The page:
Time and time again, Monkey has proven herself the heart and conscience of this show. I always wanted to believe that there was something deeper underneath her base exterior, possibly something selfish or sinister. But no, as this episode reveals, Monkey is pretty transparent, at least as far as we know so far.
This episode is largely divided up into two parts: Monkey’s backstory and her discussion with Rat in the sewer. The former is something many people have likely been eagerly anticipating considering Monkey is one of the most likable characters in the show. But her backstory really falls … not flat exactly, just, in boring territory. While I’ve praised the show before for making it’s character’s backstories intriguing, they’ve still for the most part been somewhat standard. Even Rooster, whose backstory I adored, can have her character summed up in one word: deceptive. It can’t be helped when each character seems to only have one episode for development.
Still, Monkey’s backstory is just what you’d expect: her trying to solve the world’s wars. In the meat of her flashback, she attempts to mediate a stagnant war by enticing fighters on both sides to drop their weapons and form a rebel army. While this causes a temporary ceasefire, it is not long before the original combatants turn aggressors on the rebel army, causing Monkey’s plan to backfire. It goes to show that not everything can be solved with a wave of a magic wand, and Monkey knows this all too well. As is said during the episode, she’s saved more people than anyone, but she has also failed to save more people than anyone too.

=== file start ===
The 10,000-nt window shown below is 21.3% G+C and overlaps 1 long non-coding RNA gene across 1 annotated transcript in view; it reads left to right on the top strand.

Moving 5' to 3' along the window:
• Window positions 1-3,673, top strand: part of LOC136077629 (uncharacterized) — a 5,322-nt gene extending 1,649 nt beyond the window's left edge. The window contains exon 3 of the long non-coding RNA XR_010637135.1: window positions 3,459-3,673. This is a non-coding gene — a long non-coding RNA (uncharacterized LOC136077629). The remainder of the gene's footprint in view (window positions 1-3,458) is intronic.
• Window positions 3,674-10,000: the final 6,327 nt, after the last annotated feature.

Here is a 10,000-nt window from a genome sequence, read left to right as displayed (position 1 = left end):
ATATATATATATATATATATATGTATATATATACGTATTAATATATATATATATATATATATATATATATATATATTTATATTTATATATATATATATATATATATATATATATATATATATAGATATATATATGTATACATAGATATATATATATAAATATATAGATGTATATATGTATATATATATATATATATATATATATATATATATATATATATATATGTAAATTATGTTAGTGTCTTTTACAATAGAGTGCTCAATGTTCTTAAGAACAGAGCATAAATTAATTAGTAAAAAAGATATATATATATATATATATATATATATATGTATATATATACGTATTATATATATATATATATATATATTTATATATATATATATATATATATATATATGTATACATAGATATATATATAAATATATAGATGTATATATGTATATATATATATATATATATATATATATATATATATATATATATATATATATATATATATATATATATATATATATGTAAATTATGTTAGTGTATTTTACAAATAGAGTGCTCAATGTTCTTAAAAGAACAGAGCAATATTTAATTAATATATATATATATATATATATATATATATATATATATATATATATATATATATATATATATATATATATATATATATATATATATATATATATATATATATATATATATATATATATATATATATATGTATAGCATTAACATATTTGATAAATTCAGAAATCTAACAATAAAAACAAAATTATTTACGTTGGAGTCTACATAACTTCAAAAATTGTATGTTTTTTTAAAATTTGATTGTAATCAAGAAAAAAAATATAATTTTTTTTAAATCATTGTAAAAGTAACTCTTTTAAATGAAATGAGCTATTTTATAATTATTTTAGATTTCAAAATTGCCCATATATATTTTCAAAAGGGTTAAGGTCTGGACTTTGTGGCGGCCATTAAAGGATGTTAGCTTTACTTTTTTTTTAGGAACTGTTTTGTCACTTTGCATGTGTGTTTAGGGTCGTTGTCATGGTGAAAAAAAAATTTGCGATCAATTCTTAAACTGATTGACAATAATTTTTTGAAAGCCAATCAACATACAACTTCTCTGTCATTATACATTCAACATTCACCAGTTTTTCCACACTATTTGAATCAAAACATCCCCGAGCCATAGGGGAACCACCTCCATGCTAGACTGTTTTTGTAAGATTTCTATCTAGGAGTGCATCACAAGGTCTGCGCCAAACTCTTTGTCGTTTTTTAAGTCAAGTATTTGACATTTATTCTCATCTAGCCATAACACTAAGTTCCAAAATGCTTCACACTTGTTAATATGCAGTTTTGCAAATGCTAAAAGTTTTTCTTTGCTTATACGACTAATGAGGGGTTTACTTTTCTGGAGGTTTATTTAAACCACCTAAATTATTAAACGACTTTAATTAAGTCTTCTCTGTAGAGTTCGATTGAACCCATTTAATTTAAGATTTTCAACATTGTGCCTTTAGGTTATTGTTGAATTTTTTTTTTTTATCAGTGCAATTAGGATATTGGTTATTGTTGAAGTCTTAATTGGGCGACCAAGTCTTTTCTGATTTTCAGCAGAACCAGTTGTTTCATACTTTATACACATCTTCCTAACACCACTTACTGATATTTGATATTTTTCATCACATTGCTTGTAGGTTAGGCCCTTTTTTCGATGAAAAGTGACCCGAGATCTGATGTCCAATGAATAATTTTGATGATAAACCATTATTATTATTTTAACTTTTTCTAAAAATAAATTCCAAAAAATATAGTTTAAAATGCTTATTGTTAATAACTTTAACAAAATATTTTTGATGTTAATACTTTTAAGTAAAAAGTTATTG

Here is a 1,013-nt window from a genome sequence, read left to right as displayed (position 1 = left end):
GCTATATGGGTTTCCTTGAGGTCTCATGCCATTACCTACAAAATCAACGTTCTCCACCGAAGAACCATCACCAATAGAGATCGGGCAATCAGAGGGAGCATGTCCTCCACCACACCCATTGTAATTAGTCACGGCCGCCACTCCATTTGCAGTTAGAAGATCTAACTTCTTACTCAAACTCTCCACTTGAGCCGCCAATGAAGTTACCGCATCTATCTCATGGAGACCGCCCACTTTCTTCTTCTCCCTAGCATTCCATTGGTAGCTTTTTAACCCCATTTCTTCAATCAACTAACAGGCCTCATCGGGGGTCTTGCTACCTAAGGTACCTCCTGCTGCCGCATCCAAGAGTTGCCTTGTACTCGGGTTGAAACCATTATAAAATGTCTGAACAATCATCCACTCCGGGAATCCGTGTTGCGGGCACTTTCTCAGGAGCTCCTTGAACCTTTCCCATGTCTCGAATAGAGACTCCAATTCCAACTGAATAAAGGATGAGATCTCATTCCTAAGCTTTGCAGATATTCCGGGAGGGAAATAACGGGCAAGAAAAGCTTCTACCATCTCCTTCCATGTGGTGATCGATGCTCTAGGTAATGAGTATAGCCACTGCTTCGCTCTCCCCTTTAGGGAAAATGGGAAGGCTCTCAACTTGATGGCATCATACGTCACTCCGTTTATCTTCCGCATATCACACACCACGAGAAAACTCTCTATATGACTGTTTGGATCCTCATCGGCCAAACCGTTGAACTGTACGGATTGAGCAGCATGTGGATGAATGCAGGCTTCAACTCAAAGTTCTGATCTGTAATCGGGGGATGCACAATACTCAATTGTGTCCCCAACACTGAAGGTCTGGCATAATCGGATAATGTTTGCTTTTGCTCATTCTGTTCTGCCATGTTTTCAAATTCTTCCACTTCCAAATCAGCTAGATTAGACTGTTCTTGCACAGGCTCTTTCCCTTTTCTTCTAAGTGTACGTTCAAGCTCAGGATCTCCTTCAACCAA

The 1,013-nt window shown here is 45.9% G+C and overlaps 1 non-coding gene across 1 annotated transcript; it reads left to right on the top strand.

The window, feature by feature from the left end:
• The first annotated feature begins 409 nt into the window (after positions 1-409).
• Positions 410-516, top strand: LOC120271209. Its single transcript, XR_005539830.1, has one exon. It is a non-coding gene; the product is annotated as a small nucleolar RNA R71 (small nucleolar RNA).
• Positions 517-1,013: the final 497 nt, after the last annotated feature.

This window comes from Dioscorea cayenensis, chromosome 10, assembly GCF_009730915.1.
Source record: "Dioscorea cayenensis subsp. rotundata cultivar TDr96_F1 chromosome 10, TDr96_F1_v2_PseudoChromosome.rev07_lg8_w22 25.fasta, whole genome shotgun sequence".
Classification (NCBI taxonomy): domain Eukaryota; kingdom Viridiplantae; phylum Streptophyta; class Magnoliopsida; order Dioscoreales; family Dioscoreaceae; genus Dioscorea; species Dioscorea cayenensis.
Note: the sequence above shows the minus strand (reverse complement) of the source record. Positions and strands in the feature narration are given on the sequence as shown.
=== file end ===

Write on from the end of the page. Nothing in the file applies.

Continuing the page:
All of this comes back around in her discussion with Rat, who believes war will never truly end, no matter who you save, so it’s sometimes better to simply kill off problematic people. His views are polar opposite to Monkey’s, a conclusion we as an audience reach within one minute of them engaging in their philosophical discussion. But the episode keeps it going, drawing out their conversation unnecessarily long and hitting the same points over and over, just worded differently. I think there could have been any number of ways to more effectively show off their clashing ideals. For starters, not having it take place while they’re just sitting around in the sewers doing nothing.
At the end of the episode, Monkey and Rat are chased out of the sewer by an almost comical flock of zombie birds (that takes way too long to reach them). Waiting for them outside the sewer are Rabbit and Snake…Dragon? I still don’t know which brother is which. The birds make me wonder, though. Did Rabbit somehow gain control of Rooster and gain her power, or are those birds simply the ones Boar killed in her spray of bullets before? Curious. Anyway, the episode ends with Monkey and Rat vs Rabbit and Mr. Decapitated Man. As they get ready to fight, Rat says something strange to Monkey, commenting on her acting as she always does. It’s a subtle clue that falls in line with the scenes where other warriors mention they feel like they have seen Rat somewhere before. What does this sleepyhead know, really? (Or does he just know Monkey as Boar did?)
This episode, despite its flaws, is not bad. It’s just kind of boring. For a show that tries to sell itself on glorious, unapologetic violence, there has been a notable lack of violence thus far, and this episode being one large circular discussion doesn’t really help. It’s interesting that Monkey is still alive by the end of the episode, breaking the pattern set by Boar, Dog, and Rooster. Could the show shake things up beyond what’s expected, or will Monkey still bite the dust at the beginning of the next episode? I’m eager to find out, and I hope there will be a rewarding pay-off in the fight scene in the process.